But when do we ask it? As I tell my clients, it’s the moment when you feel yourself tightening—when you suffer a disturbance as the BB says. It’s in that exact moment that you stop and drop the question.

By doing this, you can begin stripping away your old, repetitive, negative patterns and open yourself to what is often a new perspective. Look at your own life and see if you can identify painful experiences that happen to you again and again even when they involve a different cast of people. Then drop the question into the pain.

We can also use inquiry about statements. For example, a popular one is “The only constant is change.” So I begin by asking myself if I can be absolutely certain that idea is true.

When I challenge the statement with the question, I can see it is true as it relates to outward appearances. In nature, rivers change landscapes. In my home town, new businesses have changed its character, and in my life, time has caused my hair to gray. But is it absolutely true for me inwardly? Have I changed how I respond to life? And to that I would have to say, “Not entirely.”  Inquiry helps me identify the beliefs and behaviors that are carryovers from my drinking days that still cause me suffering.

Whether I’m working with clients or with my own issues, the results of inquiry can then become the subject of another of the three core practices: contemplation.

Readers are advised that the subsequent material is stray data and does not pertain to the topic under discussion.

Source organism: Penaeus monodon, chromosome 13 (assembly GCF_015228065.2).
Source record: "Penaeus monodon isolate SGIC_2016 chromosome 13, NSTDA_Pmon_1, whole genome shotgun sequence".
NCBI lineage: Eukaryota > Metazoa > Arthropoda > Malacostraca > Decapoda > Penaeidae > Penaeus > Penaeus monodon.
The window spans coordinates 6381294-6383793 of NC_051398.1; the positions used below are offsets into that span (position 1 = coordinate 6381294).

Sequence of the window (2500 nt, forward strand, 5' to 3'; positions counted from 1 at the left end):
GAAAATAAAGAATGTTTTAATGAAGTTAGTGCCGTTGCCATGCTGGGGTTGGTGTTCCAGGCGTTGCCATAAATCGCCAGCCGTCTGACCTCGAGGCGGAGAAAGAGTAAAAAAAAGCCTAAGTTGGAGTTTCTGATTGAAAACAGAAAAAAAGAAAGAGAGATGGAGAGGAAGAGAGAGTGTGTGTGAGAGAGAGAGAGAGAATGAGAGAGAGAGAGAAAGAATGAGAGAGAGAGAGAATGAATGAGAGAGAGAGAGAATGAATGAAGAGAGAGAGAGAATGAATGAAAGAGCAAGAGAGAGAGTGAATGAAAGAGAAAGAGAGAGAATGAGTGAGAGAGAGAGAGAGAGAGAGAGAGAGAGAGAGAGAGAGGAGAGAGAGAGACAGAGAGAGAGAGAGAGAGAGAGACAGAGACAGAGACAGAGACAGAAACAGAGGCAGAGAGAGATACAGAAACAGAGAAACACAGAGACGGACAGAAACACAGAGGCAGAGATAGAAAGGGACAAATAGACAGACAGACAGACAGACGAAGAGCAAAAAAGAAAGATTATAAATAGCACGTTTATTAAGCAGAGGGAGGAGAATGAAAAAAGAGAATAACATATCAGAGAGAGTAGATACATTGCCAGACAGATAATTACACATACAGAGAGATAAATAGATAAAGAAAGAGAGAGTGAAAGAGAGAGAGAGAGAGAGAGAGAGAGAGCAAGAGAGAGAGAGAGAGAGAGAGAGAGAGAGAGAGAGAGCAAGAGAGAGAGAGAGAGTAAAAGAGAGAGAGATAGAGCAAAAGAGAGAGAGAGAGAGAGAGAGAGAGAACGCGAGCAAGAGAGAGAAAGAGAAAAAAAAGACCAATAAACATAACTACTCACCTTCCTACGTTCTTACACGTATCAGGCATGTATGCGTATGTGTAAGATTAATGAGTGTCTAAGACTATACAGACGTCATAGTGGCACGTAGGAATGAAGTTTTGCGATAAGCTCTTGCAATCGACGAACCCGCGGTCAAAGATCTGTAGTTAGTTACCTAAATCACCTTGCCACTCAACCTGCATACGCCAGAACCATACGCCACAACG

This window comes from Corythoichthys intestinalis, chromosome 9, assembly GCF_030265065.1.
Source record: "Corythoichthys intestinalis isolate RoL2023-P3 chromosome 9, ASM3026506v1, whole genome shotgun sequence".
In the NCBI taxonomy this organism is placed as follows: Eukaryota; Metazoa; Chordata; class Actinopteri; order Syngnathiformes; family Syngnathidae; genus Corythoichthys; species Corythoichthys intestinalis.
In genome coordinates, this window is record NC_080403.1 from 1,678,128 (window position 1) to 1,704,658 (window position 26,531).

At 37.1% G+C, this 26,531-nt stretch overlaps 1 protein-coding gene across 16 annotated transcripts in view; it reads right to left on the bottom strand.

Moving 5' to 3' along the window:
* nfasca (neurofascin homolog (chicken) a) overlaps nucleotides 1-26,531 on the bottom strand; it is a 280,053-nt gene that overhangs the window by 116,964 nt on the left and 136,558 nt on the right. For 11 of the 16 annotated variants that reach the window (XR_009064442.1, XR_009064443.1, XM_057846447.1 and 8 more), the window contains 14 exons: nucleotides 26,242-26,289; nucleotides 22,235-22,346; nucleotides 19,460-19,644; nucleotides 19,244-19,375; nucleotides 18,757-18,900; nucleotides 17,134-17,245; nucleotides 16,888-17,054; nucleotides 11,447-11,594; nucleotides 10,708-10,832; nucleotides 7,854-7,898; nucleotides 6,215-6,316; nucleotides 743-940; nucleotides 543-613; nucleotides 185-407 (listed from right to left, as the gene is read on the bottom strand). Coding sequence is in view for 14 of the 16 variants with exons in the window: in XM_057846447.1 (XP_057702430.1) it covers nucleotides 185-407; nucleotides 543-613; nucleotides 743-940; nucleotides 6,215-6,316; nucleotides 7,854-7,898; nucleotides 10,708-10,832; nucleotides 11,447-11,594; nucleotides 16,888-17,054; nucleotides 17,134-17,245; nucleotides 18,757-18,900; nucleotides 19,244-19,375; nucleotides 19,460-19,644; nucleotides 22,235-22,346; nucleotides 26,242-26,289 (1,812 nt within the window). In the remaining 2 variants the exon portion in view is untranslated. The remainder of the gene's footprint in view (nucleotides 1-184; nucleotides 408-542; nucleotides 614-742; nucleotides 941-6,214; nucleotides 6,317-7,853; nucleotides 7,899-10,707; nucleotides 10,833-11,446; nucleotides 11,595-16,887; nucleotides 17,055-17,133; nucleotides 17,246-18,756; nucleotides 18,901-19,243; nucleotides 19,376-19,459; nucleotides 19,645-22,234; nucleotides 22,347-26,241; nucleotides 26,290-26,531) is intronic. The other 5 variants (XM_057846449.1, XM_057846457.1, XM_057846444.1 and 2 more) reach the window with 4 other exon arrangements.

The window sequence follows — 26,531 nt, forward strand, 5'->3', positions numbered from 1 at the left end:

Contemplation
According to Adyashanti, contemplation is the art of holding a word, phrase, idea, or belief in the silence and stillness of your awareness until “it begins to disclose deeper and deeper meanings and understandings.”

Inquiry is about actively challenging things whereas contemplation is more about passively reflecting on things.

You can take the subject of change from the inquiry work above and use contemplation to reflect on an inner change that you want to make.  When first practicing contemplation, it is suggested that you begin small by focusing on words and phrases. For example, if you wanted to use the Serenity Prayer to contemplate change, you may choose to just focus on the phrase “the courage to change the things I can.” Hold that phrase in the silence and stillness of your awareness and let the wisdom flow from it like tea from a steeping teabag.  This is contemplation.